Under the proposed Employment (Amendment) Bill, 2019, if a seller transfers a business, the transfer shall not operate to terminate the employment relationships and any dismissal of the employee based on the transfer would be deemed unfair dismissal.[4]

By virtue of the new law, on completion of the transfer of business, all the seller’s rights, powers, duties and liabilities in connection with the employment shall be automatically transferred. Further, any act or omission done before the transfer by the seller in respect of that contract of service shall be deemed the buyer’s act or omission. In the same way, any act or omission done before the transfer by an employee in relation to the seller shall be deemed to have been done in relation to the buyer.

Therefore, existing employment contracts would continue to have effect after the transfer as if such contract had originally been made between the employee and the buyer, with the same terms and conditions of service. The transfer shall not break the continuity of the period of employment.

Under the proposed law, the seller would be required to provide the affected employees with a statutory notification as soon as it is reasonable and before the transfer is completed. The notification should include details of:

(a) the fact that the transfer is to take place, the approximate date on which it is to take place and the reasons for the transfer;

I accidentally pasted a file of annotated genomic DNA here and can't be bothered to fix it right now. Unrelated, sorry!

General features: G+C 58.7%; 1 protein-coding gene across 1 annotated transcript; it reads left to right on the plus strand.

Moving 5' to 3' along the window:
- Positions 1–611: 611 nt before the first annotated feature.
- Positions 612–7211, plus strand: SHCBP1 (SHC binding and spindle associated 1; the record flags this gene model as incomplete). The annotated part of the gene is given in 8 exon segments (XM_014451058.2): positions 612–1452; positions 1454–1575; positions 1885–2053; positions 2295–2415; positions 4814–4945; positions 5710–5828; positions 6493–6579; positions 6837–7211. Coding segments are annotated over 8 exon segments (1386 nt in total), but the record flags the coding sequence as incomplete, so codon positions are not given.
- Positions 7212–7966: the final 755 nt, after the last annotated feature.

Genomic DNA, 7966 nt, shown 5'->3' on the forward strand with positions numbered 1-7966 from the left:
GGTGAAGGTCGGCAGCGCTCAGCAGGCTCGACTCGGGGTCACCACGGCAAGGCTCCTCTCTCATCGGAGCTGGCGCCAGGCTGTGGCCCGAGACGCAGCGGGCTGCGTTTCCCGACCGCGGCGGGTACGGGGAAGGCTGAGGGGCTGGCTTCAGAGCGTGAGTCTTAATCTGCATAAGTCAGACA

(b) implications of the transfer and the measures that the seller envisages will be taken in relation to the employees, if any; and

(c) measures that the buyer envisages to take in relation to employees (if any). This is important to enable consultation between the seller, the buyer and the affected employees.

The proposed law also deals with any recognition or collective agreement entered into between the seller and the trade union of the affected employees that was in force immediately before the transfer. Such agreements shall continue in force between the buyer and the trade union of the affected employees for a period of 12 months after the date of the transfer or until the date of its expiry, whichever is the earlier.

A step in the right direction

The proposed introduction of automatic transfer of employees is a step in the right direction as it brings clarity in the M&A process in Kenya when dealing with transfers of business.

It is a big win for employees of Kenyan corporates because their employment status is set to be secure and they need not worry about whether they will be laid off when the business is transferred to another entity. The proposed introduction will also significantly reduce costs that were previously associated with transferring employees upon transfers of business in the M&A context, which is a win for business too.

[1] The draft Employment (Amendment) Bill, 2019 was published by the Kenya Law Reform Commission and the State Department for Labour for the purpose of public consultation. The draft Bill has not been tabled before Parliament. A copy of the draft is available on their website

[2] Jonathan Hearn ’Employee Transfers in Acquisitions and Outsourcing: Is It All About the ARD?’ (Autumn International HR Adviser).

[3] William Ikutha Maema ‘Why Kenya Needs Law on Transfer of Employees’ (13 March 2018, Business Daily).

[4] Provided that the seller is not subject to any Insolvency Proceedings.